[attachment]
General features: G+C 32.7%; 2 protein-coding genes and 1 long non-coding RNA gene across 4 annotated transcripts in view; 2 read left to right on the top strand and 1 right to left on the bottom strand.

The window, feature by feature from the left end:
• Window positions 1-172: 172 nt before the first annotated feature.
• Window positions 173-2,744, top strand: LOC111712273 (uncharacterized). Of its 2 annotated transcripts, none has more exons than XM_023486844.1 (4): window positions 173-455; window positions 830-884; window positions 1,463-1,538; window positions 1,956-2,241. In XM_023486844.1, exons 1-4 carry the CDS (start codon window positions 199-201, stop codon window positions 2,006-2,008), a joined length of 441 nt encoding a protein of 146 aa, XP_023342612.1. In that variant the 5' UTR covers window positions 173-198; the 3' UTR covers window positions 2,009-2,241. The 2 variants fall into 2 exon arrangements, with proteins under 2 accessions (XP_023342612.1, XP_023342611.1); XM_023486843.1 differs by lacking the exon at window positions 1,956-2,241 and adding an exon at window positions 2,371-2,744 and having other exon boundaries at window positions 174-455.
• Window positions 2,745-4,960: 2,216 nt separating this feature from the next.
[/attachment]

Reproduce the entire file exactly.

General features: G+C 32.7%; 2 protein-coding genes and 1 long non-coding RNA gene across 4 annotated transcripts in view; 2 read left to right on the top strand and 1 right to left on the bottom strand.

The window, feature by feature from the left end:
• Window positions 1-172: 172 nt before the first annotated feature.
• Window positions 173-2,744, top strand: LOC111712273 (uncharacterized). Of its 2 annotated transcripts, none has more exons than XM_023486844.1 (4): window positions 173-455; window positions 830-884; window positions 1,463-1,538; window positions 1,956-2,241. In XM_023486844.1, exons 1-4 carry the CDS (start codon window positions 199-201, stop codon window positions 2,006-2,008), a joined length of 441 nt encoding a protein of 146 aa, XP_023342612.1. In that variant the 5' UTR covers window positions 173-198; the 3' UTR covers window positions 2,009-2,241. The 2 variants fall into 2 exon arrangements, with proteins under 2 accessions (XP_023342612.1, XP_023342611.1); XM_023486843.1 differs by lacking the exon at window positions 1,956-2,241 and adding an exon at window positions 2,371-2,744 and having other exon boundaries at window positions 174-455.
• Window positions 2,745-4,960: 2,216 nt separating this feature from the next.